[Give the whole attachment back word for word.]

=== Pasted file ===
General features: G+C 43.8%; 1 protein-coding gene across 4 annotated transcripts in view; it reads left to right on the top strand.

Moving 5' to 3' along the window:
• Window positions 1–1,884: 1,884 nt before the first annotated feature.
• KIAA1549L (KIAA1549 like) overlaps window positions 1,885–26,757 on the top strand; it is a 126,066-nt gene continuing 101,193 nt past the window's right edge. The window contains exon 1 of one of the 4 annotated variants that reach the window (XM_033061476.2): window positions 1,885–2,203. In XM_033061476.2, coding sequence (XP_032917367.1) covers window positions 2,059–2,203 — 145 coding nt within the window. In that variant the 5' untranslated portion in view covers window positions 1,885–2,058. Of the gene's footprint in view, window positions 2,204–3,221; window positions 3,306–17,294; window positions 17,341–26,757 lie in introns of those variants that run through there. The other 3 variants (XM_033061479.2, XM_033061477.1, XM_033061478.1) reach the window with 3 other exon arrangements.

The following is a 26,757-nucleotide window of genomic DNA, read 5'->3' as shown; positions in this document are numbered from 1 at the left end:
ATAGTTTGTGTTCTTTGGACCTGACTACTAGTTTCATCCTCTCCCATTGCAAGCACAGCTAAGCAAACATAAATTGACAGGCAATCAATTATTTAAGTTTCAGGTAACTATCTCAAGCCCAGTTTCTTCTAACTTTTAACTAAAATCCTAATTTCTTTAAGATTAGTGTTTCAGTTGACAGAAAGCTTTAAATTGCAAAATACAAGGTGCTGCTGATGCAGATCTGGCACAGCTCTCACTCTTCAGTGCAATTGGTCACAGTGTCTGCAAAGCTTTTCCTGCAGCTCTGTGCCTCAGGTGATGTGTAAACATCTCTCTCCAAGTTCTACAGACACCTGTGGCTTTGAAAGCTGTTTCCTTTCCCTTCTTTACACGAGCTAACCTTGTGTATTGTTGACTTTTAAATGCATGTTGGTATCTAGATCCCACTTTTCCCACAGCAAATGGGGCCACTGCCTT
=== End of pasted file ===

General features: G+C 43.8%; 1 protein-coding gene across 4 annotated transcripts in view; it reads left to right on the top strand.

Moving 5' to 3' along the window:
• Window positions 1–1,884: 1,884 nt before the first annotated feature.
• KIAA1549L (KIAA1549 like) overlaps window positions 1,885–26,757 on the top strand; it is a 126,066-nt gene continuing 101,193 nt past the window's right edge. The window contains exon 1 of one of the 4 annotated variants that reach the window (XM_033061476.2): window positions 1,885–2,203. In XM_033061476.2, coding sequence (XP_032917367.1) covers window positions 2,059–2,203 — 145 coding nt within the window. In that variant the 5' untranslated portion in view covers window positions 1,885–2,058. Of the gene's footprint in view, window positions 2,204–3,221; window positions 3,306–17,294; window positions 17,341–26,757 lie in introns of those variants that run through there. The other 3 variants (XM_033061479.2, XM_033061477.1, XM_033061478.1) reach the window with 3 other exon arrangements.

The following is a 26,757-nucleotide window of genomic DNA, read 5'->3' as shown; positions in this document are numbered from 1 at the left end:
ATAGTTTGTGTTCTTTGGACCTGACTACTAGTTTCATCCTCTCCCATTGCAAGCACAGCTAAGCAAACATAAATTGACAGGCAATCAATTATTTAAGTTTCAGGTAACTATCTCAAGCCCAGTTTCTTCTAACTTTTAACTAAAATCCTAATTTCTTTAAGATTAGTGTTTCAGTTGACAGAAAGCTTTAAATTGCAAAATACAAGGTGCTGCTGATGCAGATCTGGCACAGCTCTCACTCTTCAGTGCAATTGGTCACAGTGTCTGCAAAGCTTTTCCTGCAGCTCTGTGCCTCAGGTGATGTGTAAACATCTCTCTCCAAGTTCTACAGACACCTGTGGCTTTGAAAGCTGTTTCCTTTCCCTTCTTTACACGAGCTAACCTTGTGTATTGTTGACTTTTAAATGCATGTTGGTATCTAGATCCCACTTTTCCCACAGCAAATGGGGCCACTGCCTT